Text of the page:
Report: Australia’s Church Leaders Were Unaware of $1.7 Billion Transferred From Vatican

The report by an Australian newspaper, which drew on documents from Australia’s financial crime regulator, did not detail where the money was dispersed.

The Australian Parliament House in Canberra
The Australian Parliament House in Canberra (photo: Patty Jansen / Pixabay)

ROME — The Vatican and its associated financial entities transferred a total of $1.7 billion (AUS $2.3 billion) to Australia since 2014 apparently without the knowledge of Church leaders in Australia, The Australian newspaper reported on Tuesday. 

The transfers increased from $54.1million in 2014 to $103.6 million in 2015 before doubling again to $223 million in 2016 and peaking at $439.3 million in 2017, The Australian disclosed.

The article drew on official documents from Austrac, Australia’s financial crime regulator, that had been shared with the Australian Senate.

The Australian added that more than $319 million was transferred in 2018, $371.7 million in 2019 and $222.7 million this financial year to date. The transfers were made in more than 400,000 transactions.

Despite the enormity of the total amount of the transfers, several senior Church leaders in Australia, speaking on condition of anonymity, told the newspaper they were surprised by the news and were unaware of the fund transfers. 

The figures also show some funds, about 5% of the total, could have been part of an annual fund for charities. But Austrac has not disclosed any recipients of the funds in Australia, and some Church sources said the transfers may have been Vatican investments in the Australian bond and equities market, The Australian reported.

The Australian Federal Police last week confirmed to The Australian it was continuing to investigate information it had received from Austrac about transfers to Australia from the Vatican. 

The timing of the fund transfers, and their increasing amounts, coincide with Australian Cardinal George Pell’s arrival as prefect of the Secretariat for the Economy in 2014, and his subsequent return to Australia in 2017 to face trial for sexual abuse charges.

The cardinal was tried in 2018, convicted and jailed in 2019 and then spent 404 days in jail before having all charges against him quashed by Australia’s High Court in April 2020.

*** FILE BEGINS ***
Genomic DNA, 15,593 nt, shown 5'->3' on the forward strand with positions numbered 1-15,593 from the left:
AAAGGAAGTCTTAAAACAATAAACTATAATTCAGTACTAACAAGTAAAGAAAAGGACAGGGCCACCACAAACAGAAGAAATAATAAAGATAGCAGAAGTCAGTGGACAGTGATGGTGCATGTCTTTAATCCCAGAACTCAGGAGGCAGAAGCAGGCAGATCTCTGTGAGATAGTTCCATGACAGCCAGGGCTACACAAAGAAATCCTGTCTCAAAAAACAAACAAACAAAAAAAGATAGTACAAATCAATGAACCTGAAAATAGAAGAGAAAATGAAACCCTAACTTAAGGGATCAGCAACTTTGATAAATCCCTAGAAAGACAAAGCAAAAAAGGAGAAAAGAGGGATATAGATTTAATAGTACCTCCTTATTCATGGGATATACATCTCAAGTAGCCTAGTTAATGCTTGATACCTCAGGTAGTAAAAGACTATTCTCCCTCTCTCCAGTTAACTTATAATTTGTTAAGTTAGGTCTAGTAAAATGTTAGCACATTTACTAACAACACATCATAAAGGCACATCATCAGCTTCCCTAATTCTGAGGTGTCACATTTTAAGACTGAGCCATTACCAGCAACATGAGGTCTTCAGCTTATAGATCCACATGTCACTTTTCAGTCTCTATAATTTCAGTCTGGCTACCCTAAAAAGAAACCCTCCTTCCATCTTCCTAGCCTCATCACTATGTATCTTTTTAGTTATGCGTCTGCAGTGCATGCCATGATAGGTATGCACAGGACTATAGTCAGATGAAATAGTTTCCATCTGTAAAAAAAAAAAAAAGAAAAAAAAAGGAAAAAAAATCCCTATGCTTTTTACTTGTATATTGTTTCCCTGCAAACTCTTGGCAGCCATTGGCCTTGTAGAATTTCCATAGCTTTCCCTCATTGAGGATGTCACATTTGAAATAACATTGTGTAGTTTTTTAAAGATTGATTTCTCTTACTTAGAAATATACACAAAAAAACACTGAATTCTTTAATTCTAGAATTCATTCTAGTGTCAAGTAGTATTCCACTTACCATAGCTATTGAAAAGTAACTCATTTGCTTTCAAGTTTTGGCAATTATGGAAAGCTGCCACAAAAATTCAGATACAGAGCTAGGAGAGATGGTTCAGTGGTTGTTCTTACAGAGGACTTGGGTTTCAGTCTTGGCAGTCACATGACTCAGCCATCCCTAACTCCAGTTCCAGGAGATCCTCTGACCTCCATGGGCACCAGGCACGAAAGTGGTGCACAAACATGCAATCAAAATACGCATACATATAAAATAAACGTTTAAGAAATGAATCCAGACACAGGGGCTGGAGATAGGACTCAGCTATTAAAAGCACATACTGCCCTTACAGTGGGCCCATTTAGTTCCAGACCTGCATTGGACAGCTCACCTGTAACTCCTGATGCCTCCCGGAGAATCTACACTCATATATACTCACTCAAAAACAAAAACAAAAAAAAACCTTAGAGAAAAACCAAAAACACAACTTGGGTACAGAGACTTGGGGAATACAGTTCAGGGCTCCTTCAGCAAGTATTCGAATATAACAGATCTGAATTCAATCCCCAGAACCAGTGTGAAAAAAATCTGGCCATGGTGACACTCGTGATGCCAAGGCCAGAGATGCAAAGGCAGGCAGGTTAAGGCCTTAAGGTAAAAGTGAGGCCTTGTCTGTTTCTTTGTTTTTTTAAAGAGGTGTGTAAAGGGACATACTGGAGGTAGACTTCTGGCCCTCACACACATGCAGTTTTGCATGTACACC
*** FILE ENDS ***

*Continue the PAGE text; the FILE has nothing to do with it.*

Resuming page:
Allegations were made in the autumn that hundreds of thousands of euros were sent from the Secretariat of State to Australia around the time of Cardinal Pell’s trial. Sources have told the Register that documentation to back up allegations of suspicious Vatican-Australia bank transfers is now part of a Vatican tribunal investigating the matter, as well as other allegations of financial corruption.

The Australian asked the Holy See’s Press Office and the apostolic nunciature in Canberra for comment on the Austrac findings, but neither have responded. The Register also asked Vatican spokesman Matteo Bruni on Tuesday about the matter but has yet to receive a reply. 

The details of the transfers came to light after a senator, Concetta Fierravanti-Wells, asked the Australian government in October about allegations of such fund transfers. 

Fierravanti-Wells requested “full details of transactions” received from a “Vatican entity or individual,” details on how those funds were disbursed, and who received them, as well as “the date of the transaction, and the amount disbursed and any notation attached to that transfer.”

Responding to today’s disclosure, the senator told The Australian it was “a surprisingly large amount of money” and in light of ongoing Vatican finance scandals, it was important to “know where the money went.”

“It’s also worth noting that the transfers accelerated during the period Cardinal Pell was facing investigations in Australia and peaked when he was side-lined from financial control of the Vatican while facing charges and trial in Australia,” she said.